Drugs? Guns? Jewelry and fake brands? Meh! So typical. In Japan, police officers have confiscated way more unusual things than that.

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Whenever the Japanese police confiscate large amounts of goods or seize items in a big arrest, they tend to lay all the goods out so the press can take photos and video. In the West, you sometimes see similar photo ops for contraband smuggled across a border. There are times domestic crimes get the same treatment.

Over the years, the police in Japan have seen their share of drugs and guns. Every once in a while, they also seize some odd items. And the way the evidence is arranged can get just as strange.

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The top image shows stolen goods that include huge pillows.

Here, you can see seized fake ones from a Chinese student studying in Japan.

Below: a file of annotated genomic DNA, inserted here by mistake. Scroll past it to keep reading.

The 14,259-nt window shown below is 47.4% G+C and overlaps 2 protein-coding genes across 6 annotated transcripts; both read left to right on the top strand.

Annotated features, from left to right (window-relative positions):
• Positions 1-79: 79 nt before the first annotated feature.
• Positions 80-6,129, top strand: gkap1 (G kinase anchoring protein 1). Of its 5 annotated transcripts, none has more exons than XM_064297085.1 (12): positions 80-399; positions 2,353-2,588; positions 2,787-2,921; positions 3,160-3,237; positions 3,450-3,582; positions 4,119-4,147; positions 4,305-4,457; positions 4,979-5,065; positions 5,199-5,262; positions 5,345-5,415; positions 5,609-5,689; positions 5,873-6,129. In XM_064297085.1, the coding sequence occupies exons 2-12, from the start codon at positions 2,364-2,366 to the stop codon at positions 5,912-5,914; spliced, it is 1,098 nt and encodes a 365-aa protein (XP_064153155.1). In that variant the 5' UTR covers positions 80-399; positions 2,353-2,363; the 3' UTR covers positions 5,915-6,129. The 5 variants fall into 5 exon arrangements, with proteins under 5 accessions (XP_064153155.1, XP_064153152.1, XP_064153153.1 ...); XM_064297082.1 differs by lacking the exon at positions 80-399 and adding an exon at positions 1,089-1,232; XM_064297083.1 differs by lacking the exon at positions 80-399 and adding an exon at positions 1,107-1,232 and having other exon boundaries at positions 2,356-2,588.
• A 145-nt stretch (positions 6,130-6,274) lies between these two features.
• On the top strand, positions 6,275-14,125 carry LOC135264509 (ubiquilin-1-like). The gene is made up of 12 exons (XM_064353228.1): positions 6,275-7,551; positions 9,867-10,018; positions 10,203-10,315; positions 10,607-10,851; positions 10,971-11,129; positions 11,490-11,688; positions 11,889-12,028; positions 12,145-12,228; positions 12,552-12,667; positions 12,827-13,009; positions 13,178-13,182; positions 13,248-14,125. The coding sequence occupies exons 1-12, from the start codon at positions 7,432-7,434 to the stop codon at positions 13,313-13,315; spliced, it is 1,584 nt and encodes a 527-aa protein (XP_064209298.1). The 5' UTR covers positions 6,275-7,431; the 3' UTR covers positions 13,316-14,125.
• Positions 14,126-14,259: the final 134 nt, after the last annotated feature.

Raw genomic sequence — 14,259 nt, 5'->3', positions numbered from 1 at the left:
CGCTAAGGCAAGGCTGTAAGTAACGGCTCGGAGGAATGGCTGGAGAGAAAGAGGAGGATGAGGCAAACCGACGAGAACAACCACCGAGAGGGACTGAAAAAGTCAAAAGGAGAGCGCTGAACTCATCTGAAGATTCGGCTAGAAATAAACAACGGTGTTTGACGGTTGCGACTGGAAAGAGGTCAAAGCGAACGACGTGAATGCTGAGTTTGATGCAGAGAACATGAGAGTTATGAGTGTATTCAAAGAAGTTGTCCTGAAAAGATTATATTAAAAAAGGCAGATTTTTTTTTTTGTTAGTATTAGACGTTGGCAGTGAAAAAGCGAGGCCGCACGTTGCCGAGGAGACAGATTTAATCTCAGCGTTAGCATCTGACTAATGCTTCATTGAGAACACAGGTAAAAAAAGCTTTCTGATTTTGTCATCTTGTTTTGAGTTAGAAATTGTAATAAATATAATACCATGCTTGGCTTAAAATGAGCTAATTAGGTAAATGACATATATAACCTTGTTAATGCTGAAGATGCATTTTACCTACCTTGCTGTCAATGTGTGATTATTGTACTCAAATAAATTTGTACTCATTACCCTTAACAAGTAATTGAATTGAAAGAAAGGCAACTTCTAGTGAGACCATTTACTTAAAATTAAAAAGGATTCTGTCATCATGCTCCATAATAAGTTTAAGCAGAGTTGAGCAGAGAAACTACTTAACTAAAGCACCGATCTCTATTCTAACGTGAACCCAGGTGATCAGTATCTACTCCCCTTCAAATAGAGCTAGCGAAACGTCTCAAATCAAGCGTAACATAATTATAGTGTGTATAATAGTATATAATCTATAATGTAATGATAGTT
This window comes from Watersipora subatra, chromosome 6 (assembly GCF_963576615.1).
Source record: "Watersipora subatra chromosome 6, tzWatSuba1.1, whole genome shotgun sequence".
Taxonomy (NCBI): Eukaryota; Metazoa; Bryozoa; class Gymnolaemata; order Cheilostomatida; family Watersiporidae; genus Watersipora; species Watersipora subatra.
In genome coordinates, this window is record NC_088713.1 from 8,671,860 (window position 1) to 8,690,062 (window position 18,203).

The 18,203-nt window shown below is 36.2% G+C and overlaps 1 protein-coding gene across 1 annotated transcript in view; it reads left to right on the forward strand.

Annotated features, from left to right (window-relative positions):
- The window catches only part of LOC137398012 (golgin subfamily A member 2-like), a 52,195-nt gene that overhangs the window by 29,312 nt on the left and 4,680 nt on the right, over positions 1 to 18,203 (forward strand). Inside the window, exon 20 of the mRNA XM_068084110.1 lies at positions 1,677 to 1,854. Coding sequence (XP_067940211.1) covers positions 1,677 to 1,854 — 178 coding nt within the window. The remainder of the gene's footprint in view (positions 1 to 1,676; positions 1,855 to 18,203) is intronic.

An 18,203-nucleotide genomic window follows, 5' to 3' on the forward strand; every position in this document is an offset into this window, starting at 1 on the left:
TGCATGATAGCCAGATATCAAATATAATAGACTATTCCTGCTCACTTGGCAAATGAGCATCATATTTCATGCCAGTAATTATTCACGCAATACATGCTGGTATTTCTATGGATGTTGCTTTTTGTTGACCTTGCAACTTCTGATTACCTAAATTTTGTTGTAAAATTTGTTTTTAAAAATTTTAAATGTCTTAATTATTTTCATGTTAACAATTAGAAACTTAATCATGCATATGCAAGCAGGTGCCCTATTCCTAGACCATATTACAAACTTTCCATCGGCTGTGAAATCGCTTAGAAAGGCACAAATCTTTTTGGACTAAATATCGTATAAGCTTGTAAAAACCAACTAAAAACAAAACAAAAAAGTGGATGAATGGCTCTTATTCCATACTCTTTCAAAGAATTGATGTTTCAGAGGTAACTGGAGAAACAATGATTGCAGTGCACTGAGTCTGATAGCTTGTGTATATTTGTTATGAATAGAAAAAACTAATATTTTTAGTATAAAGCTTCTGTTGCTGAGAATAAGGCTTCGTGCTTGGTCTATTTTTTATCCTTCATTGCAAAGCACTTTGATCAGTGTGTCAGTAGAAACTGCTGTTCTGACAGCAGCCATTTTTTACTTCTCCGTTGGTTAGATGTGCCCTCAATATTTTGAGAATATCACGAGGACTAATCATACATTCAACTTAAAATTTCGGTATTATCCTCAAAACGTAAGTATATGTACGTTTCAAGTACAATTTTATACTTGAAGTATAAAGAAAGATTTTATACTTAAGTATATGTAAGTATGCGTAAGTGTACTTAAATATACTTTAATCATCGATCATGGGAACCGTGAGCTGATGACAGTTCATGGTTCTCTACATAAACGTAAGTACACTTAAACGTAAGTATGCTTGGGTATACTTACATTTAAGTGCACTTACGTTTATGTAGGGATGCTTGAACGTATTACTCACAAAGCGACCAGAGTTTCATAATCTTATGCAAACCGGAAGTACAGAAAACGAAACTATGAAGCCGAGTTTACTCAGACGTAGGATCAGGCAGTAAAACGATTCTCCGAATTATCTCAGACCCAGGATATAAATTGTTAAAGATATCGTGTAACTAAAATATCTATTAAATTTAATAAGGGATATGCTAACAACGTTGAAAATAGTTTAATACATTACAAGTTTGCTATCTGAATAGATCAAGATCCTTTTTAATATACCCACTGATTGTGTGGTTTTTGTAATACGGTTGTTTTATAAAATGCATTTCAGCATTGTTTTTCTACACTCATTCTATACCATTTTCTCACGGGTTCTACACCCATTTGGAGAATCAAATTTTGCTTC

Items confiscated from an S&M club operated out of a Tokyo apartment building. Note the mannequin.

Fake boy band autographs.

Hundreds of stolen hostess shoes—a crime Kotaku previously covered. There are other incidents of stealing mass numbers of shoes that range from kid's shoes to workman's shoes.

Knock-off Kamen Rider masks.

Okay, stealing underwear is super creepy. Ditto for the police's laying it out according to color gradation.

Pachinko slot machine music uploaded for illegal downloads.

Unlicensed cosplay goods that were being sold online.

The underwear. The boobs. Why? Just... why?

Items seized from three junior high school students who allegedly uploaded manga online. The red tape reads, "Warning: Evidence."

Um. Stolen bicycle seats taken from bicycles owned by ladies. *shudders*

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Not all crimes are like this! But the ones that are certainly stand out.

Photos: Blogimg, Minkara, Ameblo, 47News, Yomiuri, Japan Times, Chugoku, ACCSJP, Jin, IamDOTEI, ShiraseLab, 2ch

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To contact the author of this post, write to bashcraftATkotaku.com or find him on Twitter @Brian_Ashcraft.

Kotaku East is your slice of Asian internet culture, bringing you the latest talking points from Japan, Korea, China and beyond. Tune in every morning from 4am to 8am.